The Italians have a reputation for not being able to do a thing before having their espresso coffee in the morning. Being Italian, I can say that this is not just a generalization. My coffee-addiction drives me every morning to Caffè Converso in the historical center of Bra, a small town located in the hills south of Piedmont in Northern Italy.
Without a doubt, Bra still holds a hint of yesteryear, with its aged two-storied houses and its narrow paved streets. Time often seems to stand still in this country town of 30,000. As far as I know, all the people here come from peasant families, and many are content to leave things as they have always been. As a consequence, the town has been left behind by the progress experienced by bigger cities in the region. But as strange as it may seem, this has its advantages: not only have the historical buildings maintained their original charm, but local cuisine and eating habits have remained much the same over the last hundred years.
Dating back to 1902, Caffè Converso is a good example of how this food tradition has been preserved. The founder, Felice Converso, came from a dynasty of pasticcieri, or confectioners. Brothers Federico and Alessandro Boglione, Converso’s current owners, carry on that treasured tradition today. They have carefully restored much of the original furnishings, from mirrors and boiseries to the marble tables and wooden counter, yet the atmosphere has not changed much since the café opened over a century ago.
Caffè Converso is a cozy place, with one room for the patisserie, and the other room for the bar. Every time I go in, I have the impression of stepping back in time. I wouldn’t be too surprised to see an elegant couple of a century ago, dressed up for the opening night at the local theater, sipping their coffees from china cups.
The aroma of coffee is omnipresent throughout the day in the café. My favorite breakfast features coffee and a croissant, which confectioner Alessandro makes himself. It’s a buttery jam-filled confection glazed with a veil of honey. I’m sure I wouldn’t be able to face the day without this treat, now so essential to me and most of the other people who daily crowd the café for a cup of coffee or a delicious small pastry. Others are drawn by the hot chocolate or bicerin, made up of coffee, and melted chocolate and cream.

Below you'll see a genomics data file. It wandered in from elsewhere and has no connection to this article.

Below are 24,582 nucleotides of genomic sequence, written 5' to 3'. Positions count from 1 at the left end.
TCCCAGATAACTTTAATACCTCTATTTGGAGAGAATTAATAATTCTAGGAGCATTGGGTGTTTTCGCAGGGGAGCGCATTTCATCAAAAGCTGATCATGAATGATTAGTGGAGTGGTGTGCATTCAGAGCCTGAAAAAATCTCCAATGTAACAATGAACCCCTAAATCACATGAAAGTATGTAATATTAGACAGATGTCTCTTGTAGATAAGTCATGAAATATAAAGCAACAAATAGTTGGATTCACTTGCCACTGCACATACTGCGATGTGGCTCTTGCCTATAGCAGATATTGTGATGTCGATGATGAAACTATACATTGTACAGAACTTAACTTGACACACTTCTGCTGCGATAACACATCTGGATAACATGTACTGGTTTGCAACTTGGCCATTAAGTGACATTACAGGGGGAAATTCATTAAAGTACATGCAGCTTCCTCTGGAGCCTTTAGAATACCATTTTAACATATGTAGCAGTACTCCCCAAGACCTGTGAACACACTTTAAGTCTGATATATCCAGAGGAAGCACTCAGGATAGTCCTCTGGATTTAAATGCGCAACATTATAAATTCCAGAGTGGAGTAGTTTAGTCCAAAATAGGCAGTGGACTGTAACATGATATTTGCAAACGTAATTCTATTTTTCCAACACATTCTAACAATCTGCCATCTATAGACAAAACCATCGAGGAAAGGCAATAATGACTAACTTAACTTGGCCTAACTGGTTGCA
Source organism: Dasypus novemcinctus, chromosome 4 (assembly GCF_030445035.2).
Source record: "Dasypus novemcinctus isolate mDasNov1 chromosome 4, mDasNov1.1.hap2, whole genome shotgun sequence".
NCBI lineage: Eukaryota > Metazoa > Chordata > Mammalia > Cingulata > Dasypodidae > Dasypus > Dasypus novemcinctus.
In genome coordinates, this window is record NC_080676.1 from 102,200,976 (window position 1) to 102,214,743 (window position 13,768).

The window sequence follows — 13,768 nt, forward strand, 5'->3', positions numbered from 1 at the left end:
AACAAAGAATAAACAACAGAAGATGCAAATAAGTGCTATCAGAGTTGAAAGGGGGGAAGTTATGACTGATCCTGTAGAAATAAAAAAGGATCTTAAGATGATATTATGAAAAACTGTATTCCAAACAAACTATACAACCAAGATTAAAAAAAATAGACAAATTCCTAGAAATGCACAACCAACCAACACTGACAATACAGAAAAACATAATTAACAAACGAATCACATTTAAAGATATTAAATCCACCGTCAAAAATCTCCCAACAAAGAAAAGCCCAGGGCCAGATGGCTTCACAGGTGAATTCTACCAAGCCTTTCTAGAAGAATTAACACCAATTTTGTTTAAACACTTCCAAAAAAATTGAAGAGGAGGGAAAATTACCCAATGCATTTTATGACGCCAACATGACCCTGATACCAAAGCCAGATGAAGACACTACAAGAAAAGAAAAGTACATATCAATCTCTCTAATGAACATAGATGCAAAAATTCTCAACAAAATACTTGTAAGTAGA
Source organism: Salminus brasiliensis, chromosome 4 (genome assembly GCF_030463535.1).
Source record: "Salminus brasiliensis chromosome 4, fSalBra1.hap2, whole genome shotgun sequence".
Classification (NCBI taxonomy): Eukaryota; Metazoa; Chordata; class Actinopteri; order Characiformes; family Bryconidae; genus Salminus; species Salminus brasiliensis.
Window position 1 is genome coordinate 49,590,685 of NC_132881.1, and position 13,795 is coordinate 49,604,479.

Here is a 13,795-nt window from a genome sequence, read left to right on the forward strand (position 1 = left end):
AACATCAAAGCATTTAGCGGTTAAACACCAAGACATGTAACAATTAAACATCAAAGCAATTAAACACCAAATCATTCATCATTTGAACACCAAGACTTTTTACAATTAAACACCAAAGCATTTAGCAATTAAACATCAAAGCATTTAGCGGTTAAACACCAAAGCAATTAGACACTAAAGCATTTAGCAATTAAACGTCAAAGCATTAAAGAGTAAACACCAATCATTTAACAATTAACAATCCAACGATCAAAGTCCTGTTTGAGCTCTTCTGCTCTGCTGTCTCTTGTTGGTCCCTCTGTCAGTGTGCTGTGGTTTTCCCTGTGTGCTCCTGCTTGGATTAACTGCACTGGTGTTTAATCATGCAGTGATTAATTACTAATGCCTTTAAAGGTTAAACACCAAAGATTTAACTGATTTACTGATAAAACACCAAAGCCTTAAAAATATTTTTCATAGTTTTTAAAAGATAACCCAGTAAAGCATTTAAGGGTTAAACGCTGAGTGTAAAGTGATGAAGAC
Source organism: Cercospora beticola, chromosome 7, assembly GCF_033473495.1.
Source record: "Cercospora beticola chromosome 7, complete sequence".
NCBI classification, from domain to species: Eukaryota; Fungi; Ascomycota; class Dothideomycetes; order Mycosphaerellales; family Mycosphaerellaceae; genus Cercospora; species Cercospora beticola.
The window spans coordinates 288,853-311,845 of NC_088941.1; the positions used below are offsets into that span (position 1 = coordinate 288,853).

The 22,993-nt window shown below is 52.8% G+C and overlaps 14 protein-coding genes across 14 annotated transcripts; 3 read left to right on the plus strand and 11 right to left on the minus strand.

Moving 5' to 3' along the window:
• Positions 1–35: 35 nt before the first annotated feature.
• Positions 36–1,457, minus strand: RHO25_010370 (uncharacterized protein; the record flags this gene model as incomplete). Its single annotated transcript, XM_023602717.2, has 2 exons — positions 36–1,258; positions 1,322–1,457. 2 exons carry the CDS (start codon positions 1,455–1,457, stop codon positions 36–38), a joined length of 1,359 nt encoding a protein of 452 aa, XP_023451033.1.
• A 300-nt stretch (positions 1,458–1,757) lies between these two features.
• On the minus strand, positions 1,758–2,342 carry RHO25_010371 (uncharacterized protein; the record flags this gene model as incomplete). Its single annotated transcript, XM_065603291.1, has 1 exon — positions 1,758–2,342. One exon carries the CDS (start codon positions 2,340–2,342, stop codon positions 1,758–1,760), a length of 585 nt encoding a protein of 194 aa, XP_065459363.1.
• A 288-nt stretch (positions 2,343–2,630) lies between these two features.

It is during the summer season when Caffè Converso truly comes into its own. In a feast for all senses, tantalizing cakes topped with fresh fruits, and chantilly pastries are on show on the counter in the patisserie room. My favorites are the small pastries resembling miniature tarts, filled with sweet custard and topped with redcurrants. I always feel guilty when eating them because they are so tiny that it is almost a shame to ruin their perfection.
Winter is the perfect season for panettone, a typical Piedmontese Christmas cake filled with raisins and candied peel. Converso has changed the traditional recipe a bit, adding Moscato wine to the ingredients. The result has become so popular that Bra locals and visitors must reserve their annual panettone well before Christmas if they want to share Converso’s masterpiece with all their family and friends, accompanying it, of course, with rich hot chocolate.
If You Go
Via Vittorio Emanuele II 199
Tel: +39 0172 413626